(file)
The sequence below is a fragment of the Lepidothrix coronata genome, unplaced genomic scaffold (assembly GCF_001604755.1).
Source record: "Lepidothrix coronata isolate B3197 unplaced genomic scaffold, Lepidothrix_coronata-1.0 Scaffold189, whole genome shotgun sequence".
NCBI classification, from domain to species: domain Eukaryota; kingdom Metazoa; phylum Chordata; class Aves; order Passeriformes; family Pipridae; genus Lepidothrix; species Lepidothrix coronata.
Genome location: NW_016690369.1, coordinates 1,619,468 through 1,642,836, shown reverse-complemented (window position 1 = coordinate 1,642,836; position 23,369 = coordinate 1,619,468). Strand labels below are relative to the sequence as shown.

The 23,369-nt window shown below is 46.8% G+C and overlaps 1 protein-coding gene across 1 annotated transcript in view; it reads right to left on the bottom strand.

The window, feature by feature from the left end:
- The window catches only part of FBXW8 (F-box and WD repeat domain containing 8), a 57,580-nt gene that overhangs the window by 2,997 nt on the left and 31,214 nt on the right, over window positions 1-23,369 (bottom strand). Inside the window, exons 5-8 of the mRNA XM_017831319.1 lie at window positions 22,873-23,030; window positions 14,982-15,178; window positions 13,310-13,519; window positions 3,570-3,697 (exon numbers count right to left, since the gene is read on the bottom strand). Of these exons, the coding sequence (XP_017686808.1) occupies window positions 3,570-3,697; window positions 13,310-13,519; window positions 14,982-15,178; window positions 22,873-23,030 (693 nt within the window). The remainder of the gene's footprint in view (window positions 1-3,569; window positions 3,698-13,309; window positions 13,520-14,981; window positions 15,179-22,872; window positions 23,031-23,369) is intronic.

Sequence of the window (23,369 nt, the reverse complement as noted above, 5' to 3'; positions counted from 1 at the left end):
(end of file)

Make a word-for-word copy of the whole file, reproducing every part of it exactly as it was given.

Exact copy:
The sequence below is a fragment of the Lepidothrix coronata genome, unplaced genomic scaffold (assembly GCF_001604755.1).
Source record: "Lepidothrix coronata isolate B3197 unplaced genomic scaffold, Lepidothrix_coronata-1.0 Scaffold189, whole genome shotgun sequence".
NCBI classification, from domain to species: domain Eukaryota; kingdom Metazoa; phylum Chordata; class Aves; order Passeriformes; family Pipridae; genus Lepidothrix; species Lepidothrix coronata.
Genome location: NW_016690369.1, coordinates 1,619,468 through 1,642,836, shown reverse-complemented (window position 1 = coordinate 1,642,836; position 23,369 = coordinate 1,619,468). Strand labels below are relative to the sequence as shown.

The 23,369-nt window shown below is 46.8% G+C and overlaps 1 protein-coding gene across 1 annotated transcript in view; it reads right to left on the bottom strand.

The window, feature by feature from the left end:
- The window catches only part of FBXW8 (F-box and WD repeat domain containing 8), a 57,580-nt gene that overhangs the window by 2,997 nt on the left and 31,214 nt on the right, over window positions 1-23,369 (bottom strand). Inside the window, exons 5-8 of the mRNA XM_017831319.1 lie at window positions 22,873-23,030; window positions 14,982-15,178; window positions 13,310-13,519; window positions 3,570-3,697 (exon numbers count right to left, since the gene is read on the bottom strand). Of these exons, the coding sequence (XP_017686808.1) occupies window positions 3,570-3,697; window positions 13,310-13,519; window positions 14,982-15,178; window positions 22,873-23,030 (693 nt within the window). The remainder of the gene's footprint in view (window positions 1-3,569; window positions 3,698-13,309; window positions 13,520-14,981; window positions 15,179-22,872; window positions 23,031-23,369) is intronic.

Sequence of the window (23,369 nt, the reverse complement as noted above, 5' to 3'; positions counted from 1 at the left end):